I wrote this for an assignment at school:
I am a member of a long-suffering minority. I have known it all my life, but for years I was too ashamed to acknowledge it. I feared that if I revealed this aspect of myself to the world I would be ridiculed by my peers. However, I am finally ready to come out and say… I am a dork! (I bet you didn’t see that one coming). Yes, I admit it. I love to dance the polka. I have spent hours programming specialized sequences into my ‘Age of Empires’ computer game, and have spent slightly less time programming my graphing calculator to display the opening lines from Dr. Seuss’ The Lorax. I am obsessed with Monty Python, and have of my own volition memorized the scripts for many of my favorite scenes. The only periodicals I read on a regular basis are ‘Discovery’ and ‘Wired’ magazines. However, this is enough said about myself.
To begin this account I wanted to give you a basic definition of the word dork. However, to my horror and dismay, when I attempted to look it up in the Webster’s Third New International Dictionary it was no where to be found. In this tome of 2662 pages, with countless thousands of words, it went right from dorism (Dorian character, manner, or speech) to dorking (an English breed of large domestic fowls having five toes or the hind toe double), without stopping to devote a meager sentence to the word dork. Nor was it in Roget’s II: The New Thesaurus. So, given this lack of a definition, I shall attempt to write one myself. Dork: N. A person who exhibits uncommon, unusual, and possibly unpopular traits, characteristics, interests, passions, or talents.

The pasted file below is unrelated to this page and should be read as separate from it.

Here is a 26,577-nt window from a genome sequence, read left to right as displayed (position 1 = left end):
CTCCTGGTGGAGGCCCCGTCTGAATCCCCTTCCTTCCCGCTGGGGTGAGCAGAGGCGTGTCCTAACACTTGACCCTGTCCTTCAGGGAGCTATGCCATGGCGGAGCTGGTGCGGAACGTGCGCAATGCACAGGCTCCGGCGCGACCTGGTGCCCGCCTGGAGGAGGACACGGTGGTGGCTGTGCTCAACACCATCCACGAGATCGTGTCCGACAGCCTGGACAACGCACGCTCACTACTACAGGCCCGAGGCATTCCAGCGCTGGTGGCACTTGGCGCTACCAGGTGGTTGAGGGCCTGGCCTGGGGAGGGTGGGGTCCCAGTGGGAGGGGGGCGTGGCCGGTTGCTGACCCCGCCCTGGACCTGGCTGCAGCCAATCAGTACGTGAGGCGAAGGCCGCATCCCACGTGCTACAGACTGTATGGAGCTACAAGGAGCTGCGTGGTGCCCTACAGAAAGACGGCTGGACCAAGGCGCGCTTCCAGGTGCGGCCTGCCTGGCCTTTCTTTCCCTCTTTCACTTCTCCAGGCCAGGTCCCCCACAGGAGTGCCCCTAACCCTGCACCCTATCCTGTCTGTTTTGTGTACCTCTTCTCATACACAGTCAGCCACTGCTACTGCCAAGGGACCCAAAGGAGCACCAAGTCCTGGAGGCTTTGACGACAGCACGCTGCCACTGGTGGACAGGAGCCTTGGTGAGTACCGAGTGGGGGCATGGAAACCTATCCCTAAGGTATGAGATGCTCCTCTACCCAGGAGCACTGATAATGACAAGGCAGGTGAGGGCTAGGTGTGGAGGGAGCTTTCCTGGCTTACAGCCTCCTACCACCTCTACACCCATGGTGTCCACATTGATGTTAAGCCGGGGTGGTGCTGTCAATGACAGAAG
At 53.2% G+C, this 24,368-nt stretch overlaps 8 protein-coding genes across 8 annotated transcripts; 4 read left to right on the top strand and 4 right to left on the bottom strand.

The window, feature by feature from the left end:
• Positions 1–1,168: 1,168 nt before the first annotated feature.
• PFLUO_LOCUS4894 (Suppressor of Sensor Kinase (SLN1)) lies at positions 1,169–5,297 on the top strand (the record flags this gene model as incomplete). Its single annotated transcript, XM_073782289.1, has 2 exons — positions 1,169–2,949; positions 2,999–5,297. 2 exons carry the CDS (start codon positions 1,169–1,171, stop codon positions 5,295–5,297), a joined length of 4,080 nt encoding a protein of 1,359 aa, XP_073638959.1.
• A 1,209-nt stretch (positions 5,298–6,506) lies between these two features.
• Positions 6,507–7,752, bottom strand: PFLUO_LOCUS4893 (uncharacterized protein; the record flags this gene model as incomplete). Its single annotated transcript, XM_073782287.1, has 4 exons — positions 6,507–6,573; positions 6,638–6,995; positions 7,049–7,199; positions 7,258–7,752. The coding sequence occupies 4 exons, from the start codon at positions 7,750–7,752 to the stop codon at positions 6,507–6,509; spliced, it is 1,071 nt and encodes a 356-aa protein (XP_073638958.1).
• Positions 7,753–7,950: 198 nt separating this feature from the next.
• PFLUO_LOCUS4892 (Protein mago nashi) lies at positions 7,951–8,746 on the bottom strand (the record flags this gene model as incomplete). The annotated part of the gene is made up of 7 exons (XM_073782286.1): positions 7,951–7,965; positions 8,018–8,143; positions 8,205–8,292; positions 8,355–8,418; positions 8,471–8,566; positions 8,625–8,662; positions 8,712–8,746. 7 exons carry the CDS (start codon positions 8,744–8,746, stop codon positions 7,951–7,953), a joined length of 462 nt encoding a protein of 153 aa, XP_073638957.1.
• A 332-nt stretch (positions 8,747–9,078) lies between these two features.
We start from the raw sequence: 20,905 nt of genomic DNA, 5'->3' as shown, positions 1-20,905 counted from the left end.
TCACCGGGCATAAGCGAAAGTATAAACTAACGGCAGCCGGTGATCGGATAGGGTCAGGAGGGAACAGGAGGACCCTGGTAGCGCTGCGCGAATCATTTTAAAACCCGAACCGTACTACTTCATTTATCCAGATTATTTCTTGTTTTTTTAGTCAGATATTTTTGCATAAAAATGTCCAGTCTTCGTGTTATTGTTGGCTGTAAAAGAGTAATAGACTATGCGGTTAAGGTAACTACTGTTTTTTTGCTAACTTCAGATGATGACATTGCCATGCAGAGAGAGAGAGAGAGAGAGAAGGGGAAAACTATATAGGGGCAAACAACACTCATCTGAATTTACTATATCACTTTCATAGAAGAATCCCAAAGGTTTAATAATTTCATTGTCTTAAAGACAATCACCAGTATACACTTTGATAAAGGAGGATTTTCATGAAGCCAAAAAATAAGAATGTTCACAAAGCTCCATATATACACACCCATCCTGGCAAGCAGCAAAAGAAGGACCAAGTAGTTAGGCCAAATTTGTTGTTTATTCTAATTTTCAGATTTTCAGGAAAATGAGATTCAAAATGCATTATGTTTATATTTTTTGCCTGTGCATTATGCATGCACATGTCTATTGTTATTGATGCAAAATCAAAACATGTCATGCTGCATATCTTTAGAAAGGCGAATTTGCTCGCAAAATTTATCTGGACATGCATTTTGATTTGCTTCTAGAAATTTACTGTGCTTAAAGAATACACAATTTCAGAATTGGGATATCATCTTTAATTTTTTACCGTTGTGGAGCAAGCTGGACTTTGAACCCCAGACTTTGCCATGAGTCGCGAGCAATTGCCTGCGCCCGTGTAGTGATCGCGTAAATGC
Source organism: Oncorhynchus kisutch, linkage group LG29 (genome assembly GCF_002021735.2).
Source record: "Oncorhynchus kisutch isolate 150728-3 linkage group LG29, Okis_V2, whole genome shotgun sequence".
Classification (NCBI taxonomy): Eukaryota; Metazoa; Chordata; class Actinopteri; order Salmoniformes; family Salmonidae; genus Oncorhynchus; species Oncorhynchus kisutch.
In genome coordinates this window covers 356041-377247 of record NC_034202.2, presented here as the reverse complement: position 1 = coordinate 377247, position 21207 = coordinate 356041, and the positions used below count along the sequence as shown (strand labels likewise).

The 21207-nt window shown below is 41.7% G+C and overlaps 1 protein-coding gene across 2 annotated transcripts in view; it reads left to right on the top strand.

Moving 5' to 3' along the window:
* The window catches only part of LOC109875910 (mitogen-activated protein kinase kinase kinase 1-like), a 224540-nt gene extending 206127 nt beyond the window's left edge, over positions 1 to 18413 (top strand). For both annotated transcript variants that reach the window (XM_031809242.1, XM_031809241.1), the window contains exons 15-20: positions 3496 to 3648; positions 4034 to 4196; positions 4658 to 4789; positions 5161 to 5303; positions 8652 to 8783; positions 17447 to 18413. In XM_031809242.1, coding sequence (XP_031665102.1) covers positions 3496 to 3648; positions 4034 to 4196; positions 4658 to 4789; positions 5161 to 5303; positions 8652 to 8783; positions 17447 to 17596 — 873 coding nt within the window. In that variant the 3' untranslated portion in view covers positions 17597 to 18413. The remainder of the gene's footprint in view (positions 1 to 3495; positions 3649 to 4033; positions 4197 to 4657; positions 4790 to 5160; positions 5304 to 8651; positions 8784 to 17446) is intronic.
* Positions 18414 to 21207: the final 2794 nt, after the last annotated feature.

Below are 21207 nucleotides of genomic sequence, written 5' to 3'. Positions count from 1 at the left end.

Where does one find a dork? Dorks are everywhere, and take on many forms, from the student patiently programming her graphing calculator, to the person quoting entire portions of Monty Python’s The Life of Brian to anyone who cares to listen. Dorks are often made fun of, and called names such as “nerd,